The Master in Architecture thesis at the GSD is the capstone project and the culmination of the MArch experience. The thesis is a synthesis of issues that have preoccupied our students throughout their education, and the focus of a yearlong project of research and design. More importantly, thesis topics have proven to be not the endpoint, but rather a springboard, often foreshadowing a “project” that many of our students will continue to pursue throughout their careers.

In many cases, we see the choice of thesis topics represent the anxieties and aspirations of a class—what Bruno Latour might call “matters of concern.” As such, it is an indicator of a set of generational interests, and a mapping of the contemporary moment. As you will see, the range of topics covered by this year’s class is broad with theses engaging in questions of representation and technique, the legacy of the modern movement, cultural identities, the role of monuments, the historic city, material reuse, and social questions of accessibility and aging.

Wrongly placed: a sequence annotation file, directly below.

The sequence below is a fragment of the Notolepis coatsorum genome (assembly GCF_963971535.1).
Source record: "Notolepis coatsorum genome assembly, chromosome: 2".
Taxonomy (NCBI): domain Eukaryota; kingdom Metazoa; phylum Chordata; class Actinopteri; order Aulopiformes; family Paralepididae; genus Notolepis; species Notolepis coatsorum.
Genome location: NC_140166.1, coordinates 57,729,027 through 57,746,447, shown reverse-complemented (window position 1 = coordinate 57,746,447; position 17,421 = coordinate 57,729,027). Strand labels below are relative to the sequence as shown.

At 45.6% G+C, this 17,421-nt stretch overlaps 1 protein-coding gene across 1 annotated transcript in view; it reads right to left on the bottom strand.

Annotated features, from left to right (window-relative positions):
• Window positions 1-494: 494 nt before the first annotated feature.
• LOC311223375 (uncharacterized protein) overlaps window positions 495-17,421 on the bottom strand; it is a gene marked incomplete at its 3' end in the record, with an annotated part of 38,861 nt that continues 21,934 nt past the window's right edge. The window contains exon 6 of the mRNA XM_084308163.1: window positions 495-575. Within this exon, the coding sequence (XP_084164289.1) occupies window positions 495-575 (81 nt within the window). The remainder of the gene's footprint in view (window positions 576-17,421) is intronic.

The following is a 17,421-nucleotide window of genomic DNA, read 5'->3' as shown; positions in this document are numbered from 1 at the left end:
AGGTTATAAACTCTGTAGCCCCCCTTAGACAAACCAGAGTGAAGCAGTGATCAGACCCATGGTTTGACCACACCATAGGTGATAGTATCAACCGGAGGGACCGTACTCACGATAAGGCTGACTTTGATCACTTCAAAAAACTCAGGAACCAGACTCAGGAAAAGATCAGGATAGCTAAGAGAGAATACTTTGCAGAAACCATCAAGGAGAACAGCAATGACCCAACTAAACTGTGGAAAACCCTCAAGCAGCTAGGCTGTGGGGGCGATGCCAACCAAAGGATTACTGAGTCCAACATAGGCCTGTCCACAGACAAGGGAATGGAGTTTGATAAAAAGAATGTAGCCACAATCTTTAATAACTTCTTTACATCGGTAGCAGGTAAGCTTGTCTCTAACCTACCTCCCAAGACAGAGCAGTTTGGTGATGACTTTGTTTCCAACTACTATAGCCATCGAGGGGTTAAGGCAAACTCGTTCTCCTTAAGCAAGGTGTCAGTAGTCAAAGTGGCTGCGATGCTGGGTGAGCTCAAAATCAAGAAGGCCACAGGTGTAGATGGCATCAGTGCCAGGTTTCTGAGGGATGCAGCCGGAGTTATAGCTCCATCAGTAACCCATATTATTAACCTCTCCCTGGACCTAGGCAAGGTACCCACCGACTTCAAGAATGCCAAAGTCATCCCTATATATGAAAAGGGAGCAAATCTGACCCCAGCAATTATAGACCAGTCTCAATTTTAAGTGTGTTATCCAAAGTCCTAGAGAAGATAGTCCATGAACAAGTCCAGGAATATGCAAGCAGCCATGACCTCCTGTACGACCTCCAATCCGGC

In the last year, we have continued to teach and design through online sharing platforms like Zoom and Miro. Some of these platforms have afforded us new modes of collaboration as well as different kinds of visibility across the class, the topics being engaged, and the resonance between projects. Through these digital platforms, we were able to see relationships between topics and clusters of shared issues and aspirations. We may continue to learn from and utilize some of these platforms as we come back to in-person education.

The MArch thesis is a way to take the temperature of the age, and as a group, it offers a unique perspective on the contemporary state of architecture, politics, and culture.

Eric Höweler
Thesis Director Department of Architecture